ACC basketball media day: Virginia’s Akil Mitchell talks about his growth as a player


“Akil came in and everybody had kind of written him off and nobody gave him a chance. The guy’s just a warrior,” Virginia’s Joe Harris said of teammate Akil Mitchell, above. (NELL REDMOND/AP)
October 16, 2013

More than five years later, Virginia forward Akil Mitchell still remembers his official visit to George Washington as “surreal.”

Though he grew up in Charlotte, Mitchell’s family hails from the Washington area and he had his sights set on playing his college basketball there. In the Colonials, led by former Coach Karl Hobbs at the time, he saw a program that appreciated how he blossomed after a late growth spurt during his junior year of high school.

Until, that is, George Washington’s coaches called him and his father into an office after he had trekked to Washington for a campus visit. Hobbs informed them he was pulling Mitchell’s scholarship offer, because “he was kind of trying to put a team together that would save the program and he didn’t think I was the guy that would help them right away,” Akil said.

Anthony Mitchell spent the next 30 minutes arguing with Hobbs and his assistants, angry at the game they had played with his son. Only when Akil told him he wanted to go home did his anger subside. But it was an experience Anthony hasn’t allowed his son to forget.

“Whenever I think Akil is kind of slumping or getting tired, or doesn’t have that extra boost, I’ll call him and I just say, ‘Coach Hobbs’ or ‘GW,’ and it’s almost a guaranteed double-double the next game,” Anthony Mitchell said.

Akil Mitchell couldn’t help but smile when talking about it Wednesday at ACC men’s basketball media day, back in his old stomping grounds after earning third-team all-conference honors during a breakout campaign at Virginia last season. After all, his entire basketball career has been based around defying the expectations set by others.

Anthony Mitchell has vivid memories of picking up his crying son two years in a row after being cut by the middle school team. He had all the skills, but at that point Akil was “stout and slow,” according to his father.

Mitchell didn’t make a school basketball team until his sophomore year at Charlotte Christian School, and even then he had to deal with the barbs of former teammate Seth Curry because “I was 6-5 and couldn’t dunk.” But Anthony Mitchell talks with pride about the moment his son stepped back into the school gym before his junior year of high school, after a summer filled with workouts, and wowed everyone with his sudden burst of athleticism.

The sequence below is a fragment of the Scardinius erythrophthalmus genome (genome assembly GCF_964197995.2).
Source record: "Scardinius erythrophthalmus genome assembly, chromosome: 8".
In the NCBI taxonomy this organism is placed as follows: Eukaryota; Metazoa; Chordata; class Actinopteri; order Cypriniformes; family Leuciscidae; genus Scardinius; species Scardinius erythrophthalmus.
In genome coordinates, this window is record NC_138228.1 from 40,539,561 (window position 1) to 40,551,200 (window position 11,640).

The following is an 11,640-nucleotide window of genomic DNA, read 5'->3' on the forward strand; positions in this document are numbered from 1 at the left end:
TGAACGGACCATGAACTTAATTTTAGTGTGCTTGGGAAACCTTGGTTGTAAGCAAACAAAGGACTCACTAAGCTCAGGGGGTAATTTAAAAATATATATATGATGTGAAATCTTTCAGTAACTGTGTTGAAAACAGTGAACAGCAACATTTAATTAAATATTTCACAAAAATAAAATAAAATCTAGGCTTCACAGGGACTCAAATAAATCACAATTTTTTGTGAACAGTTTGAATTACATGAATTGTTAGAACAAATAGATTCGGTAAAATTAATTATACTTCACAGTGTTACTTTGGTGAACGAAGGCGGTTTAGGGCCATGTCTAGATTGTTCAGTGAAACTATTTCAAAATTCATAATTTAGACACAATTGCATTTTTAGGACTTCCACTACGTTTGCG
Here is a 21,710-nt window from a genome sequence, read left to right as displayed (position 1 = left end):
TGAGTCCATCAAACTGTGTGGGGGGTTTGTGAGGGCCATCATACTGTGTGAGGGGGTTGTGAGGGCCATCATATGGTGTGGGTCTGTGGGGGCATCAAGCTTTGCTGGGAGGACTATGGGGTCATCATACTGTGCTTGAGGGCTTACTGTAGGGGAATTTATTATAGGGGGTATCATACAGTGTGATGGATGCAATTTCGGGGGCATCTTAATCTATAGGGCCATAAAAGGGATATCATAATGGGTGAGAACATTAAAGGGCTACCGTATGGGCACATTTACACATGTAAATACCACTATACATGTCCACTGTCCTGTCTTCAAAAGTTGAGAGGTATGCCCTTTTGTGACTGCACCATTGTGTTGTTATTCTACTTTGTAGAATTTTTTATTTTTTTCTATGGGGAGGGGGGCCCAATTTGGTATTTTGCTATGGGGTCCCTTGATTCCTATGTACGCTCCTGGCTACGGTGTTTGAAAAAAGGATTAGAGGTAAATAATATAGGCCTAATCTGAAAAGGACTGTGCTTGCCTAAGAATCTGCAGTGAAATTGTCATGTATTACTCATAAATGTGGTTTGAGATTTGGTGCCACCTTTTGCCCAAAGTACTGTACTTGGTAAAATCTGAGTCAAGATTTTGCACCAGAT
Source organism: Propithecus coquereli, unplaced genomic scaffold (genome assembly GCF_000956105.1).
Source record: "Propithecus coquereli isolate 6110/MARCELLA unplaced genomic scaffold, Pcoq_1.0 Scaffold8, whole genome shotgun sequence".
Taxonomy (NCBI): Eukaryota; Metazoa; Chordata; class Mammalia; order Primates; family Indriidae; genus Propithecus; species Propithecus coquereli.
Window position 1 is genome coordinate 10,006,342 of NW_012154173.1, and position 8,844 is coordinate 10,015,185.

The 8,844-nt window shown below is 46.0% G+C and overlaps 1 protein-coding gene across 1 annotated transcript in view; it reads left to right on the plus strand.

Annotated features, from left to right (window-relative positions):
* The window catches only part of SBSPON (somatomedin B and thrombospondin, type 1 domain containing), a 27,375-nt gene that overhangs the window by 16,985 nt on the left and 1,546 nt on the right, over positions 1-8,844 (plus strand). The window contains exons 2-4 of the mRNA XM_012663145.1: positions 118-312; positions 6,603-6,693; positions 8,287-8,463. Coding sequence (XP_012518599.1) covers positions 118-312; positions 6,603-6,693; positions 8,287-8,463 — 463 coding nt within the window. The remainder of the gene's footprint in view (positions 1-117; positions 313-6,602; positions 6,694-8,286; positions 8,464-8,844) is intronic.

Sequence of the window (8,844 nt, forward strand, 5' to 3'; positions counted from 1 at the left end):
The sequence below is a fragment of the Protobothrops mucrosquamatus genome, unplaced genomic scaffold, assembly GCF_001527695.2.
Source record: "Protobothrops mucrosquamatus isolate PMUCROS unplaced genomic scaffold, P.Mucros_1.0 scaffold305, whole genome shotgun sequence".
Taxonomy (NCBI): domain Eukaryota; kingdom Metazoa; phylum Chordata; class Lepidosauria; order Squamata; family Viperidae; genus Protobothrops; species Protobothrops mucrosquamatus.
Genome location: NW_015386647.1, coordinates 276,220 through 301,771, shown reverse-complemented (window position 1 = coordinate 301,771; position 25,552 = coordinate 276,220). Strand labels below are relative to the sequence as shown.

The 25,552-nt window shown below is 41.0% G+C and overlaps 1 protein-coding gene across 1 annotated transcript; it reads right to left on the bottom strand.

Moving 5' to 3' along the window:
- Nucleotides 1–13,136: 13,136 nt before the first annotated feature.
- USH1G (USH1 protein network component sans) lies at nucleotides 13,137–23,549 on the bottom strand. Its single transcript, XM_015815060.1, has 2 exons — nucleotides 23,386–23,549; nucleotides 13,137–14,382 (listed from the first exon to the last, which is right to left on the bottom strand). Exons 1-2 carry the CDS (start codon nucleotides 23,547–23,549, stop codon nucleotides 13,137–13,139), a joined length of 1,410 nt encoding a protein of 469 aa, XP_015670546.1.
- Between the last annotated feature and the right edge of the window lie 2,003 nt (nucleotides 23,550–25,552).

“He went from couldn’t dunk to basically putting his head on the rim,” said Anthony Mitchell, who played at Carroll and H.D. Woodson and spent two years playing professionally overseas.

When Mitchell arrived in Charlottesville in 2010 as part of Coach Tony Bennett’s first recruiting class at Virginia — Bennett only offered him a scholarship during the fall of his senior year of high school — he considered himself a small forward, and few predicted he would turn into one of the faces of the program. But after biding his time behind Mike Scott, a first-team all-ACC forward in 2011-12 who now plays for the Atlanta Hawks, and growing a few more inches, the 6-foot-8 Mitchell emerged as the Cavaliers’ best interior player a season ago.

He averaged a career-high 13.1 points and 8.9 rebounds per game, notching 12 double-doubles in the process.

“He thought he was gonna be a wing and shoot a lot of three-pointers,” Bennett said. “But I told Akil and his Dad, ‘I am recruiting you to be a front-court player.’ He’s really embraced that.”

Teammates still marvel at how Mitchell morphed from an athletic wing into a threat on both ends of the floor inside. Senior Joe Harris talked Wednesday of how Mitchell dominates rebounding drills in practice and understands his role within Bennett’s finely tuned system.

“Thinking about Akil and how much he’s improved since the time we’ve gotten to school is amazing,” said Harris, the only other member of Bennett’s first recruiting class that is still in the program. “Akil came in and everybody had kind of written him off and nobody gave him a chance. The guy’s just a warrior.”

This offseason, a broken bone in Mitchell’s right hand, suffered at the LeBron James Skills Academy, forced him to work extensively on his left hand. He has also added several post moves to his repertoire. Anthony Mitchell, meanwhile, raves that Cavaliers fans “have seen maybe 50 percent” of what his son can do on the basketball court.

On Wednesday, Akil Mitchell was reminded of how far his game has come when he drove past his old middle school, where he couldn’t make the team, en route to his interview obligations. He referred to it as “a full-circle” moment.

“To think about how many hours in the gyms around Charlotte I’ve put in, just to have the opportunity to be here and then to come back . . . I thought basketball wasn’t gonna be my thing,” Mitchell said. “I give a lot of credit to my family for sticking behind me and really encouraging me to keep trying.”

Mark Giannotto covers high school sports for The Washington Post.
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